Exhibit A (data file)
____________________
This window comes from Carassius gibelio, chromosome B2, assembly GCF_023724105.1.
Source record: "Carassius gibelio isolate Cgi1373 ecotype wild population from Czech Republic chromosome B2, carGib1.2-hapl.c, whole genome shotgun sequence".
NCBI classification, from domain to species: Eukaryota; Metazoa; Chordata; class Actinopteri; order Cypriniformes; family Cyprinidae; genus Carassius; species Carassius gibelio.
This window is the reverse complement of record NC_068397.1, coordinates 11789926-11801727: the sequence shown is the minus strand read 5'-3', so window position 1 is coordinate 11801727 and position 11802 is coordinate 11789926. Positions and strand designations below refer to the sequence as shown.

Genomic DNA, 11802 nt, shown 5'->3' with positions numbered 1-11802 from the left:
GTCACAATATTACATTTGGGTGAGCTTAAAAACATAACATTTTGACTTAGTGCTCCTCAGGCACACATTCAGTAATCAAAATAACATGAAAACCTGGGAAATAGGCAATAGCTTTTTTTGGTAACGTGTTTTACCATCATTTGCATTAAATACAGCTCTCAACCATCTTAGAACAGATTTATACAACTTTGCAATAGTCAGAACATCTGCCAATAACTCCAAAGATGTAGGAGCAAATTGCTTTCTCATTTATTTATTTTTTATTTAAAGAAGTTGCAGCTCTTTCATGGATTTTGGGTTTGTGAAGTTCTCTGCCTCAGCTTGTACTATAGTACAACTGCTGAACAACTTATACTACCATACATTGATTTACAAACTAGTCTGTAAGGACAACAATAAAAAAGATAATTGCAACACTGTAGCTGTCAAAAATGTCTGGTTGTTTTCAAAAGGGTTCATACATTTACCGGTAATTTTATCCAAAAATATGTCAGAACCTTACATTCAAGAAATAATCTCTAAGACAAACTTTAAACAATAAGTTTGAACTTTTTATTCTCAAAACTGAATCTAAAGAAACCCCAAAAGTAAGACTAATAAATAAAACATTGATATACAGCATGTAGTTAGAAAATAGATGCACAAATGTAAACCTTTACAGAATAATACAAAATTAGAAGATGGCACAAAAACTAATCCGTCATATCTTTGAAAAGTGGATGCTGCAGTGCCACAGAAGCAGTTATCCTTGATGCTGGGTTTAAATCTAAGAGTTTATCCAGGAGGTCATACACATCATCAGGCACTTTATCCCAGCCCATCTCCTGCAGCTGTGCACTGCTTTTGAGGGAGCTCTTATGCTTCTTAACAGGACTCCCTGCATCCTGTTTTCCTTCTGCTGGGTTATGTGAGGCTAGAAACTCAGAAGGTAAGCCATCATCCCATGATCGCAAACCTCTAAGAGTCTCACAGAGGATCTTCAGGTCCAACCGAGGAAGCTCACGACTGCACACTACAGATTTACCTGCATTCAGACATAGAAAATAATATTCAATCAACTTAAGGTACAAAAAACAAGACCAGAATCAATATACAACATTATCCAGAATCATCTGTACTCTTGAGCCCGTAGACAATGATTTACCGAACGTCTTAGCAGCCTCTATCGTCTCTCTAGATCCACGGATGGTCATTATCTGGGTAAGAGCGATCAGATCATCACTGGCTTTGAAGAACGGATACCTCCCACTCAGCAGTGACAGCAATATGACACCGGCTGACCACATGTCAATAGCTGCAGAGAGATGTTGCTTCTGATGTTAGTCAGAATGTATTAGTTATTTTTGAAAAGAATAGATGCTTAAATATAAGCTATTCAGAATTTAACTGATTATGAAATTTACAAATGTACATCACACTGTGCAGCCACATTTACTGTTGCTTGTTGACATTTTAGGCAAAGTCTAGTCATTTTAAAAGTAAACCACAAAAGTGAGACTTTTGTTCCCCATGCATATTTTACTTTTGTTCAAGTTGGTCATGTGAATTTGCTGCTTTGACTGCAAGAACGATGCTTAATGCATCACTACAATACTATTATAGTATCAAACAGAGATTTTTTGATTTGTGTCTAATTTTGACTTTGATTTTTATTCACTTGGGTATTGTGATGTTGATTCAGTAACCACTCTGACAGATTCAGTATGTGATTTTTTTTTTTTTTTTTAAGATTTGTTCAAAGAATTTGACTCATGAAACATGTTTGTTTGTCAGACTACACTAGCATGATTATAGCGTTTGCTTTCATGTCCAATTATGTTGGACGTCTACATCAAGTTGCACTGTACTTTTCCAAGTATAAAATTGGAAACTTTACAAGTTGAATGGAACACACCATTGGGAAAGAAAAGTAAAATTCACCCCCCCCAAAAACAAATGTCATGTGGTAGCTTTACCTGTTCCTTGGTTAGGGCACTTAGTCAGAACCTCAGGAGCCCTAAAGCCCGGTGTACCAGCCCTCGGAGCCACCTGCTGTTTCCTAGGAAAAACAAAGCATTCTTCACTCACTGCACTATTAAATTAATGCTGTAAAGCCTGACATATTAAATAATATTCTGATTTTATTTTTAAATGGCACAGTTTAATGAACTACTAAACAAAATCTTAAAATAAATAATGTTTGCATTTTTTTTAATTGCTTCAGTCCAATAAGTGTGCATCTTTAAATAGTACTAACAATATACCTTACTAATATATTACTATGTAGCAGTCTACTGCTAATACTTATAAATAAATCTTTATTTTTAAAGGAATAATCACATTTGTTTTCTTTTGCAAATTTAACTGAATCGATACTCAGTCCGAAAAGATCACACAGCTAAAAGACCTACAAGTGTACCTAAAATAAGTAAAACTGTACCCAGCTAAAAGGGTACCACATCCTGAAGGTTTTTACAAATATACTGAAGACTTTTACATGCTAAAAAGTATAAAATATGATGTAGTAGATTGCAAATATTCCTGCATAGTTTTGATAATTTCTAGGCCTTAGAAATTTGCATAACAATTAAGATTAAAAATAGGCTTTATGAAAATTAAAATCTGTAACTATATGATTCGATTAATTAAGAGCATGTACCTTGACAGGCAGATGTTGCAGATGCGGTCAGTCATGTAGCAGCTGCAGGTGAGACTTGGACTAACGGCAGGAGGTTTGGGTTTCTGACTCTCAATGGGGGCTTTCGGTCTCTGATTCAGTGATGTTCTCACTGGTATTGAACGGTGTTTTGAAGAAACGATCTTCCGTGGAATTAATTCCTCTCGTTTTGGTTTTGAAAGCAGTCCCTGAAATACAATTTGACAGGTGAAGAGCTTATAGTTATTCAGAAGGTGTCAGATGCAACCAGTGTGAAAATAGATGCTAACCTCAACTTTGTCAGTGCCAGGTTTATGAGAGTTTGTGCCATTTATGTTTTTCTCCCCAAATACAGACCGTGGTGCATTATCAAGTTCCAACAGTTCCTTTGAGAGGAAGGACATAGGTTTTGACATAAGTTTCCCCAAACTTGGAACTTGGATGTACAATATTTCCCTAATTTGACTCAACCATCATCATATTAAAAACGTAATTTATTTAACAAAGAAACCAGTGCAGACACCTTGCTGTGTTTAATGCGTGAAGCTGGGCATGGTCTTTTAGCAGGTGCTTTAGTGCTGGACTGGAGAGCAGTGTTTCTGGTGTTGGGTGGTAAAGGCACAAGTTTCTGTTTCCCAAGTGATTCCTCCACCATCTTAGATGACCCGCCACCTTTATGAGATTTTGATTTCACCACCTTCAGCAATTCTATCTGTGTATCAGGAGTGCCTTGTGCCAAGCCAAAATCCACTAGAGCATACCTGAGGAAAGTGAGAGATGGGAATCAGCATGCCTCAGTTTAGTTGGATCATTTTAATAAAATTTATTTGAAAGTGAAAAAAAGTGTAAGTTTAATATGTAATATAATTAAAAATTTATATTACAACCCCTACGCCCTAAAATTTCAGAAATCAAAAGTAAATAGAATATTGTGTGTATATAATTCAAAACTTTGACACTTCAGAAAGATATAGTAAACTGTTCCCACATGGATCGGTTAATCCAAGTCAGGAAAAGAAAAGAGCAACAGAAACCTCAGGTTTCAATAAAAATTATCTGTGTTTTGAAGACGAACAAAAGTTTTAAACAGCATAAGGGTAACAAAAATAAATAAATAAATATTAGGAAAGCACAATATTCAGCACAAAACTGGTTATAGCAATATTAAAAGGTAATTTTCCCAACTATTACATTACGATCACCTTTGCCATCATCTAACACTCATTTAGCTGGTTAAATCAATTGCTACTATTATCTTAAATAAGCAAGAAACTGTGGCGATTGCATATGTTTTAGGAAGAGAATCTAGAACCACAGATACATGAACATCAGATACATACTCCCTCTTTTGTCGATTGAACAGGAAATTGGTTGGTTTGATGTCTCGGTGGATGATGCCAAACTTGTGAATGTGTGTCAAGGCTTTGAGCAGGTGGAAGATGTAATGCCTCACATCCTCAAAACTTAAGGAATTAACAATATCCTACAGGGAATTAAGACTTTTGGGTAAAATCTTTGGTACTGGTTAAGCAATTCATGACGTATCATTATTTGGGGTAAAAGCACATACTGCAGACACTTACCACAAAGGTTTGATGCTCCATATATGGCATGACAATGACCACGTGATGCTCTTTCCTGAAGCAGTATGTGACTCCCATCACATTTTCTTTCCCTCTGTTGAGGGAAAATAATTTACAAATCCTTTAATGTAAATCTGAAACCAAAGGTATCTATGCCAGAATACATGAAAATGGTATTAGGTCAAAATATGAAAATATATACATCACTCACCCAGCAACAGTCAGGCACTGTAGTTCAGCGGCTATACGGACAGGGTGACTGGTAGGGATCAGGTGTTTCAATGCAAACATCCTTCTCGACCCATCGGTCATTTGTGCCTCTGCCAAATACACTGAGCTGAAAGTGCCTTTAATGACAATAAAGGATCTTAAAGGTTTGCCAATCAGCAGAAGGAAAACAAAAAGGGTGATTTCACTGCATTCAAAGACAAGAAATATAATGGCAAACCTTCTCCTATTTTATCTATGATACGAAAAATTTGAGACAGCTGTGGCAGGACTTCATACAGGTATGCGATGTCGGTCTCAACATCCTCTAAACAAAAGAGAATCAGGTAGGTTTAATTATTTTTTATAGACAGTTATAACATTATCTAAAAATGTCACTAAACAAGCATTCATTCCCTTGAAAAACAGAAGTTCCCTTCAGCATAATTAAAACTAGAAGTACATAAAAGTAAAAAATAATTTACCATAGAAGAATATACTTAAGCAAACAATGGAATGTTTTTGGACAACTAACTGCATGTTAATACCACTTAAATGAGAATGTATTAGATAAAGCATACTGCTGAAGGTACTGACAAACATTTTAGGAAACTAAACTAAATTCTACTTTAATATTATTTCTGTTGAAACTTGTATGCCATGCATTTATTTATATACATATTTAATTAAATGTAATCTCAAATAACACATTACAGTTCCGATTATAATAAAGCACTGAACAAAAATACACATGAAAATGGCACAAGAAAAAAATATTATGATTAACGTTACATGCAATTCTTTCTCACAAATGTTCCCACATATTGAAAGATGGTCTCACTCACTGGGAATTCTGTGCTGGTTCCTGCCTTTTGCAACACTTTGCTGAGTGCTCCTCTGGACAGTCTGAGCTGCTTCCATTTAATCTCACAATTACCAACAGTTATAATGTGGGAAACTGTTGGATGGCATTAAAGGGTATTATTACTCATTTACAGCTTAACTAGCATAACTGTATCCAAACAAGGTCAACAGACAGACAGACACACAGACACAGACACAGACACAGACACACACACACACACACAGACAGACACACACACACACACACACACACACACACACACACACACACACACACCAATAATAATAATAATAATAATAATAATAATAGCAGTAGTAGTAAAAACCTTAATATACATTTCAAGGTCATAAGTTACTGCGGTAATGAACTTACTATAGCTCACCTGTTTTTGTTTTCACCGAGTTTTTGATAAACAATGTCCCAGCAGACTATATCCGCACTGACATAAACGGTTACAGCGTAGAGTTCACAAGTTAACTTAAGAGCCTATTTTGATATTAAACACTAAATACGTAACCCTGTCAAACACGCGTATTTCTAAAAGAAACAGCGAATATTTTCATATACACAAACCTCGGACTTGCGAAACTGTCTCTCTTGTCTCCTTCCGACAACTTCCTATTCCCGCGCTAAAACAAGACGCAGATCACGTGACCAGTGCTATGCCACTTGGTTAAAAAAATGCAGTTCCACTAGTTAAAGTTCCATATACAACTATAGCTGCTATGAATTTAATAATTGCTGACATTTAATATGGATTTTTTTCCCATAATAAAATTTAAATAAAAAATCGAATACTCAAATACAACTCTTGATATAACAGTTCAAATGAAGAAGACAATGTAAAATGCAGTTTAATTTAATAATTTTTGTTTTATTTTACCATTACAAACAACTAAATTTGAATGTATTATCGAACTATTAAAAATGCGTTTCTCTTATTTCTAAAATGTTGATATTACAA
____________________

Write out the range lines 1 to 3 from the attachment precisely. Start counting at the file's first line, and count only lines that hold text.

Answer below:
This window comes from Carassius gibelio, chromosome B2, assembly GCF_023724105.1.
Source record: "Carassius gibelio isolate Cgi1373 ecotype wild population from Czech Republic chromosome B2, carGib1.2-hapl.c, whole genome shotgun sequence".
NCBI classification, from domain to species: Eukaryota; Metazoa; Chordata; class Actinopteri; order Cypriniformes; family Cyprinidae; genus Carassius; species Carassius gibelio.